Basic leadership failures in many Afghan police and military units are helping drive casualty rates to ever-higher levels, the top US and NATO commander in Afghanistan warned Sunday.
Afghan forces are nearing the end of their second year providing security across their war-torn country, after NATO moved into an advisory and training role, and the toll on the local forces has been devastating.
An estimated 5,000 were killed in 2015, primarily in fights with a resurgent Taliban, and another 15,000 were injured.
US Army General John Nicholson said this year promises to be worse still.
“We are very concerned about the casualty rate … This year has been the same, or slightly higher, depending on the unit and region,” he told reporters.
“One of the principal factors for the high casualties has been the leadership, the failures of leadership at certain levels. Primarily this has been in the police and to a lesser extent the army.”
Speaking from the NATO mission’s Kabul headquarters, the four-star general said street-level Afghan soldiers were performing as best they could, but are frequently left vulnerable by shoddy performance from higher-ups.
“These young police officers who are out dying on the checkpoints don’t always have enough food, or water, or ammunition and their leader may not be with them,” Nicholson said.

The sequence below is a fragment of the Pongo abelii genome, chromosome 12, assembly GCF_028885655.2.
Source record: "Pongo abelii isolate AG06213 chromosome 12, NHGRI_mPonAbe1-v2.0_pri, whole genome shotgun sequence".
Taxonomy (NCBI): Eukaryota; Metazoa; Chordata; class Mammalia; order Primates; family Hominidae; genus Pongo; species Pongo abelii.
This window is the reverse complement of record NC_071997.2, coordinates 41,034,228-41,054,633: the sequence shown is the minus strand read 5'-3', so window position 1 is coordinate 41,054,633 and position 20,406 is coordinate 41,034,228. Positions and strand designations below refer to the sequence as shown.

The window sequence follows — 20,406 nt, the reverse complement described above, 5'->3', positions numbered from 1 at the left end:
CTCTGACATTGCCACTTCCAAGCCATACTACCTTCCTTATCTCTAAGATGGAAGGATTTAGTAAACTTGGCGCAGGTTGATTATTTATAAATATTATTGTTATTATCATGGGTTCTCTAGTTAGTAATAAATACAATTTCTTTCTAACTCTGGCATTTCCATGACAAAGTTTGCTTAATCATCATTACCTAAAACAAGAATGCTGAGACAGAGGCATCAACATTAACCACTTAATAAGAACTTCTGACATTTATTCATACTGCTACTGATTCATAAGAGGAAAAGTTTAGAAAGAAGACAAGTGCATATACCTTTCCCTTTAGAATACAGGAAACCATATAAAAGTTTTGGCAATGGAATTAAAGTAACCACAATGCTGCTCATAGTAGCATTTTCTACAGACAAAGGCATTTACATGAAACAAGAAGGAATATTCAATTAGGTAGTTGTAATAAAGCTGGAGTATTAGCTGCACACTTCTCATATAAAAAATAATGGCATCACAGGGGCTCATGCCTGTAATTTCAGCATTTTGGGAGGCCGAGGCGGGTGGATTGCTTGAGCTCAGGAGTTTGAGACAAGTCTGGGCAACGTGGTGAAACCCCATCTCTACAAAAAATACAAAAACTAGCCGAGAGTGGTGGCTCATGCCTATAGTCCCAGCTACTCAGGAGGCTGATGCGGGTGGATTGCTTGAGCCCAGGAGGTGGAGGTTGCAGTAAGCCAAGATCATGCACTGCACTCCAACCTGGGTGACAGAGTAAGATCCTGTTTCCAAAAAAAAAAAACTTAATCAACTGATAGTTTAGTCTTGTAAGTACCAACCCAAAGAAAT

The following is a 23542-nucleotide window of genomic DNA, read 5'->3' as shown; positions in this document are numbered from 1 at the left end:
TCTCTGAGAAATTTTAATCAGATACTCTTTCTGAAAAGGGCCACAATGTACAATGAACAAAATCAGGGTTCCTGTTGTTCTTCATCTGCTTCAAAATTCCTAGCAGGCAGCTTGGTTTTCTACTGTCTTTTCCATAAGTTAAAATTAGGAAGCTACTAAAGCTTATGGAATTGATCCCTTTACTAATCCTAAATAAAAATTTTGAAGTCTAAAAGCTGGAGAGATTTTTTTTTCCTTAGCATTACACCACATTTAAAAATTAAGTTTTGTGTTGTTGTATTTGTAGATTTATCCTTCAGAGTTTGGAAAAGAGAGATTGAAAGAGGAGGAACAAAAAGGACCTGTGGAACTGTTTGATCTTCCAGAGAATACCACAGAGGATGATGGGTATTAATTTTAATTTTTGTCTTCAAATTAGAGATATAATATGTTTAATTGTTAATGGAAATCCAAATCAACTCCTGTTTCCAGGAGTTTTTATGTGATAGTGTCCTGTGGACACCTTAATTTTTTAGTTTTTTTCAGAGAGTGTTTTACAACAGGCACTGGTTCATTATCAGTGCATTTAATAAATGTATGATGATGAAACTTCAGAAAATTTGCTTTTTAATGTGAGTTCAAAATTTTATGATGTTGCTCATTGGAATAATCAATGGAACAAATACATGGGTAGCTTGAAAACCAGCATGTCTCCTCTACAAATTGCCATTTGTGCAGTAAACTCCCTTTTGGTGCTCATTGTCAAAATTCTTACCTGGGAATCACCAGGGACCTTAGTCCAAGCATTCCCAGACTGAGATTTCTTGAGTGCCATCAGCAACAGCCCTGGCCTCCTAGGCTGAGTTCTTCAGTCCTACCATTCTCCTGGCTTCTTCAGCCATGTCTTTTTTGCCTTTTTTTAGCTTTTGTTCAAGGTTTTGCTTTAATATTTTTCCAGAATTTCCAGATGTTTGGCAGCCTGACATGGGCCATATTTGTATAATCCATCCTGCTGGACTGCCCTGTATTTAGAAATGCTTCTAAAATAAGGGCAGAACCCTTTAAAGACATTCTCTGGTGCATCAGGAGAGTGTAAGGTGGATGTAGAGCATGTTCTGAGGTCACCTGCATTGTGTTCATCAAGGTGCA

“This is a failure of leadership,” he added, blaming this in part on corruption in the interior ministry.
Figures for this year’s casualty rates were not provided, but officials said the issue had contributed to a shortfall in the Afghan army’s ranks.
The service has places for about 190,000 troops but current levels are stuck at around 170,000.
Fifteen years and hundreds of billions of dollars after the US-led invasion saw the Taliban government ousted, the Afghan government only has full control of two-thirds of the country’s population of 30 million.
Ten percent is in Taliban hands, and the rest is still being fought over.
This summer’s fighting saw the Taliban try at least seven times to seize a provincial capital, as they did in Kunduz last year.
The Afghans managed to repel these thanks to NATO support, easier rules for the United States to strike targets and the growing confidence of the Afghan air force.
Nicholson and other US military officials pointed to several units that can boast significant successes this year, including the Afghan police and military special operations units and the army’s 201st Corps.
That unit performed well in Nangarhar province this month, attacking a local Islamic State group affiliate and not incurring any casualties, officials said.
The corps’ deputy commander, Brigadier General Mohammad Ali Shujai, said “99 percent” of enlisted troops volunteer to extend their contracts at the end of a tour, “which is a source of pride”.
Officials also paid tribute to several exemplary leaders, including a lieutenant from a police crisis-response unit who was killed this year during an attack on the American University in Kabul.
Nicholson warned he expects to see additional high-profile attacks at any moment.
The Taliban threat forced President Barack Obama to slow plans to draw down US troop numbers at the end of this year. Some 8,400 will remain in 2017, compared with 5,500 initially planned.
Most US forces in Afghanistan operate under the NATO banner and work as trainers or advisers to Afghan forces.
Despite being America’s longest-fought war, the conflict is largely forgotten at home.
During three lengthy debates between presidential candidates Hillary Clinton and Donald Trump, Afghanistan was mentioned in passing only once.